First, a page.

The Federal Reserve intensified its fight against high inflation on Wednesday, raising its key interest rate by three-quarters of a point — the largest bump since 1994 — and signaling more rate hikes ahead as it tries to cool off the U.S. economy without causing a recession.
As of Wednesday, Microsoft will no longer support the once-dominant browser that legions of web surfers loved to hate — and a few still claim to adore. The 27-year-old application now joins BlackBerry phones, dial-up modems and Palm Pilots in the dustbin of tech history.
There’s a growing movement in California’s Bay Area aimed at drastically increasing the rate of homeownership within the Black community.
The prices of gas, food and most other goods and services jumped in May, raising inflation to a new four-decade high and giving American households no respite from rising costs.
Average long-term U.S. mortgage rates jumped back up ahead of next week’s Federal Reserve meeting where it’s expected to announce another big increase to its main borrowing rate.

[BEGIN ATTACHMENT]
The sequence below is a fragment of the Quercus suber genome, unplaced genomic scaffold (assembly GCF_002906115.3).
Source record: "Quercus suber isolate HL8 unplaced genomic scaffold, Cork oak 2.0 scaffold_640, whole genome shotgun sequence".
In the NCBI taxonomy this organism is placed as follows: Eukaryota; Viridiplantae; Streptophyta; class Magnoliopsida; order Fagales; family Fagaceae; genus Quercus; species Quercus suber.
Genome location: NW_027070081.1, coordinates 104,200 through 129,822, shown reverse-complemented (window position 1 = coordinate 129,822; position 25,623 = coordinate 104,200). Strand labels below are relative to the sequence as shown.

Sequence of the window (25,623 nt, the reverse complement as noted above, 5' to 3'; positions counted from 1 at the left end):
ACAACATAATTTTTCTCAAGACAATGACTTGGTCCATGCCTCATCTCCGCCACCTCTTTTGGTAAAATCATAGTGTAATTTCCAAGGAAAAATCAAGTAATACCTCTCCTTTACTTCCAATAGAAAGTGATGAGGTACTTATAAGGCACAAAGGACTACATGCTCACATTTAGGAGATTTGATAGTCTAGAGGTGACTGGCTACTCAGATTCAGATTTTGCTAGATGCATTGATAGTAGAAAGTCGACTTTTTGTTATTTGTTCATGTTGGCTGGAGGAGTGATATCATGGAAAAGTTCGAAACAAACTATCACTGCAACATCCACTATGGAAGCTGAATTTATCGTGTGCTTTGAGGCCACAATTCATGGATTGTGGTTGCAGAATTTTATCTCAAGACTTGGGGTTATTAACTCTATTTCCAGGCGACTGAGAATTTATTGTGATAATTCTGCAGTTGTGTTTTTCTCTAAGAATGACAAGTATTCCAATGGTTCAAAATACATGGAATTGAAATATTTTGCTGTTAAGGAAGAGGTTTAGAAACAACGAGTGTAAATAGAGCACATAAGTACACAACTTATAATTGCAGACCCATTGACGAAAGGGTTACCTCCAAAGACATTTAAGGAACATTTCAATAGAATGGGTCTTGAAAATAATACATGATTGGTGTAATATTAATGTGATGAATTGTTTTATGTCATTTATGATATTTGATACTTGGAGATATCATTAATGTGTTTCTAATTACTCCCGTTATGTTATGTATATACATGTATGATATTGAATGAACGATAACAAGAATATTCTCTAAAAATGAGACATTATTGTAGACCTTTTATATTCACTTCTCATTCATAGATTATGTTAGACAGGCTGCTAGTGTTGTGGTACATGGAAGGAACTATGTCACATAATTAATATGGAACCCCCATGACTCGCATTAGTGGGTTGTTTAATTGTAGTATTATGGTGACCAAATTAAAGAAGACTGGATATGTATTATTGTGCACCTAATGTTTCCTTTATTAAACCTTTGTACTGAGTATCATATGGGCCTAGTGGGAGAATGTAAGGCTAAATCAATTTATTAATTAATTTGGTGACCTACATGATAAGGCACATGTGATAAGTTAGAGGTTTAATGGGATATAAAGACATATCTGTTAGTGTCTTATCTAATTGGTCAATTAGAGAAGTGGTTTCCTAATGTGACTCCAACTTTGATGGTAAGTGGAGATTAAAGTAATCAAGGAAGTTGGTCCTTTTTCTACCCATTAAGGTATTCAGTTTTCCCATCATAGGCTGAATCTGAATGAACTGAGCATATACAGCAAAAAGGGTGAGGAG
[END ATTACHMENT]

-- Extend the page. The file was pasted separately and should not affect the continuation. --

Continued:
From toilet paper to yogurt and coffee to corn chips, manufacturers are quietly shrinking package sizes without lowering prices. It’s dubbed “shrinkflation,” and it’s accelerating worldwide.
Twitter plans to offer Elon Musk access to its “firehose” of raw data on hundreds of millions of daily tweets in an effort to push forward the Tesla billionaire’s agreed-to $44 billion acquisition of the social media platform, according to multiple news reports.
Meltdowns in the cryptocurrency space are common, but the latest one really touched some nerves. Novice investors took to online forums to share tales of decimated fortunes and even suicidal despair. Experienced crypto supporters, including one prominent billionaire, were left feeling humbled.
Elon Musk on Monday threatened to walk away from his $44 billion bid to buy Twitter, the latest sign that his plan to overhaul the social media platform may really be starting to fray.